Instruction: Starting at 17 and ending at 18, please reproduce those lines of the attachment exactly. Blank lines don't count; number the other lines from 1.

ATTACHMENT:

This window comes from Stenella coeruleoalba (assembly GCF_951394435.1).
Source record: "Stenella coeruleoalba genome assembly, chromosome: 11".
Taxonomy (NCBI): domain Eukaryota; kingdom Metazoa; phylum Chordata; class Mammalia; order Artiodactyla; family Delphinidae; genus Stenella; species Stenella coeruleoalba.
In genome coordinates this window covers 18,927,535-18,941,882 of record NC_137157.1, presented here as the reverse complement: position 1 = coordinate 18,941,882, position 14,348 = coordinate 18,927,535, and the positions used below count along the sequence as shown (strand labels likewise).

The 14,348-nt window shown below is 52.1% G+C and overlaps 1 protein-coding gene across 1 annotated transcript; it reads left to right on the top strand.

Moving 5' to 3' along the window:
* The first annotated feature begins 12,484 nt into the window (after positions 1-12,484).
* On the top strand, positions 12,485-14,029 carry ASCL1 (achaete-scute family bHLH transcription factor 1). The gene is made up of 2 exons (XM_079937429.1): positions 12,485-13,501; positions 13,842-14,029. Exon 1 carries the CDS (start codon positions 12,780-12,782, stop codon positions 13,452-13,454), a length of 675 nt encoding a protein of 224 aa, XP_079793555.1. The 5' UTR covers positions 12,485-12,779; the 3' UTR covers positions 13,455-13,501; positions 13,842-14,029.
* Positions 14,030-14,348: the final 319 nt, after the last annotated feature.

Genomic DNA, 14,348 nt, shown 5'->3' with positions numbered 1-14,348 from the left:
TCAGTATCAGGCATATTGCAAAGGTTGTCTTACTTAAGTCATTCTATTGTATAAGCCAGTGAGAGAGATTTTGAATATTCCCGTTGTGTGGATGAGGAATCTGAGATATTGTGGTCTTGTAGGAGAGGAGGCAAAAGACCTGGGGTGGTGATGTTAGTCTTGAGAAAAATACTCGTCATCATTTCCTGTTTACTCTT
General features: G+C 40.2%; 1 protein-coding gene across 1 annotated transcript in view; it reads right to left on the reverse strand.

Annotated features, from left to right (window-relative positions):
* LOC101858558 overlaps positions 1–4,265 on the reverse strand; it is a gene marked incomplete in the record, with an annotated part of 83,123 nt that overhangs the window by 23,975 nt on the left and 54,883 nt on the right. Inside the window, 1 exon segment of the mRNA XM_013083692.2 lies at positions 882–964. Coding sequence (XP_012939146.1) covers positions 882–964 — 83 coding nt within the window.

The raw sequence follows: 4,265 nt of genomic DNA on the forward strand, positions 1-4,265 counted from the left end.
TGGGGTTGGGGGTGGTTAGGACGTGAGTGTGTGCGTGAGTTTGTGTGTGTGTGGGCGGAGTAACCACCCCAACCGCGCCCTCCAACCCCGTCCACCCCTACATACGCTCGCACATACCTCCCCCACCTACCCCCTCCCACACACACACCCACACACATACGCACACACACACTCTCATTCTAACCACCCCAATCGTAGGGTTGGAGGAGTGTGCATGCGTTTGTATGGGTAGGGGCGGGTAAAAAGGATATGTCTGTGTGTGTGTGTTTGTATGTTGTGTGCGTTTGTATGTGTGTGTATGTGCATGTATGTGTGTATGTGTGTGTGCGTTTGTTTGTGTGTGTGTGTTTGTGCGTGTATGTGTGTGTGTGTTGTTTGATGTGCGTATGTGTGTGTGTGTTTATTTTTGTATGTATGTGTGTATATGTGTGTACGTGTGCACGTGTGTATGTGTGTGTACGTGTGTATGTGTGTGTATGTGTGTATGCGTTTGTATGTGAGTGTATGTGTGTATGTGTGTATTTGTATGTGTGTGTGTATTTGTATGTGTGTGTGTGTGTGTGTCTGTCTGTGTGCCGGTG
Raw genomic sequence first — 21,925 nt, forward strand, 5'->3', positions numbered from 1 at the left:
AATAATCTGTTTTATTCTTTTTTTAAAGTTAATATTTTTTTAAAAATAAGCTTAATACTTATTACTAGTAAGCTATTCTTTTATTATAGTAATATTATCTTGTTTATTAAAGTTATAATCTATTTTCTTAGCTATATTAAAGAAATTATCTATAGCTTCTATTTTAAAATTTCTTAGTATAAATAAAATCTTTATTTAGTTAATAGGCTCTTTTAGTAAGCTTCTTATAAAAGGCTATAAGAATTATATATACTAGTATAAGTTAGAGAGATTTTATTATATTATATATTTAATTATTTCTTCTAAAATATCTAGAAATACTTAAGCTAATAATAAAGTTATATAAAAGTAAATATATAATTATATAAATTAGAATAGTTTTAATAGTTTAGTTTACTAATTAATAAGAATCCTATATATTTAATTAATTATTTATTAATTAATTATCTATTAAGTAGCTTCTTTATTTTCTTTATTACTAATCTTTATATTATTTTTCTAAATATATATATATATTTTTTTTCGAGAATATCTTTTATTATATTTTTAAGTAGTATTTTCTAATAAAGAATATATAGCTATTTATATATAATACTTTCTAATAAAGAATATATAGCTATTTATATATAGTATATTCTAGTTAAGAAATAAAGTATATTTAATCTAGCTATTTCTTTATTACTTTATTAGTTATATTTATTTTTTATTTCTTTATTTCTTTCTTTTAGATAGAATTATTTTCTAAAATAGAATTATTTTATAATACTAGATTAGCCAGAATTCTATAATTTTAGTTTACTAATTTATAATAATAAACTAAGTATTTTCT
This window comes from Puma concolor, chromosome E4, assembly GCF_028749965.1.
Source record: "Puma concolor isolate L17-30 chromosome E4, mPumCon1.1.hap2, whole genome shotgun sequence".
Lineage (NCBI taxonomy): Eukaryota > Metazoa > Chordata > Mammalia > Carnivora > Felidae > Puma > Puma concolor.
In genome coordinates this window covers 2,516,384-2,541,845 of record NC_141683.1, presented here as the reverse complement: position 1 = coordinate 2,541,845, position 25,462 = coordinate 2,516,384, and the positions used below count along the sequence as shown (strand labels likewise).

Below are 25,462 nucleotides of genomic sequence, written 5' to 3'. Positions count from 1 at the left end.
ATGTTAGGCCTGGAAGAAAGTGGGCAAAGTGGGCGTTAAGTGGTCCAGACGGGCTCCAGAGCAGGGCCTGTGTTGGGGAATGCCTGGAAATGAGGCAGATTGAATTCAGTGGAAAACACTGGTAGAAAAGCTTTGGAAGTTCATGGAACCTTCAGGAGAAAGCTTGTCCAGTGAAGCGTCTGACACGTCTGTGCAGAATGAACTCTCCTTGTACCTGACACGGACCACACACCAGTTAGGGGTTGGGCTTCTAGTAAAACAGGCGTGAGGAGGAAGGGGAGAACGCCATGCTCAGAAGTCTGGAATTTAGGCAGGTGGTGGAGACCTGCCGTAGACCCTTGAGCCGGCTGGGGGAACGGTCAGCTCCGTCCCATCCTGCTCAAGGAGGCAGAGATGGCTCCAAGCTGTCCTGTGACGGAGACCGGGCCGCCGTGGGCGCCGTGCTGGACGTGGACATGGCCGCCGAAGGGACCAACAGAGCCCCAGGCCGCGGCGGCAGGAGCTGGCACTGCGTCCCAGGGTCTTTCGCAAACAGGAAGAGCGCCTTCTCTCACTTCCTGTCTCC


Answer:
Raw genomic sequence first — 21,925 nt, forward strand, 5'->3', positions numbered from 1 at the left:
AATAATCTGTTTTATTCTTTTTTTAAAGTTAATATTTTTTTAAAAATAAGCTTAATACTTATTACTAGTAAGCTATTCTTTTATTATAGTAATATTATCTTGTTTATTAAAGTTATAATCTATTTTCTTAGCTATATTAAAGAAATTATCTATAGCTTCTATTTTAAAATTTCTTAGTATAAATAAAATCTTTATTTAGTTAATAGGCTCTTTTAGTAAGCTTCTTATAAAAGGCTATAAGAATTATATATACTAGTATAAGTTAGAGAGATTTTATTATATTATATATTTAATTATTTCTTCTAAAATATCTAGAAATACTTAAGCTAATAATAAAGTTATATAAAAGTAAATATATAATTATATAAATTAGAATAGTTTTAATAGTTTAGTTTACTAATTAATAAGAATCCTATATATTTAATTAATTATTTATTAATTAATTATCTATTAAGTAGCTTCTTTATTTTCTTTATTACTAATCTTTATATTATTTTTCTAAATATATATATATATTTTTTTTCGAGAATATCTTTTATTATATTTTTAAGTAGTATTTTCTAATAAAGAATATATAGCTATTTATATATAATACTTTCTAATAAAGAATATATAGCTATTTATATATAGTATATTCTAGTTAAGAAATAAAGTATATTTAATCTAGCTATTTCTTTATTACTTTATTAGTTATATTTATTTTTTATTTCTTTATTTCTTTCTTTTAGATAGAATTATTTTCTAAAATAGAATTATTTTATAATACTAGATTAGCCAGAATTCTATAATTTTAGTTTACTAATTTATAATAATAAACTAAGTATTTTCT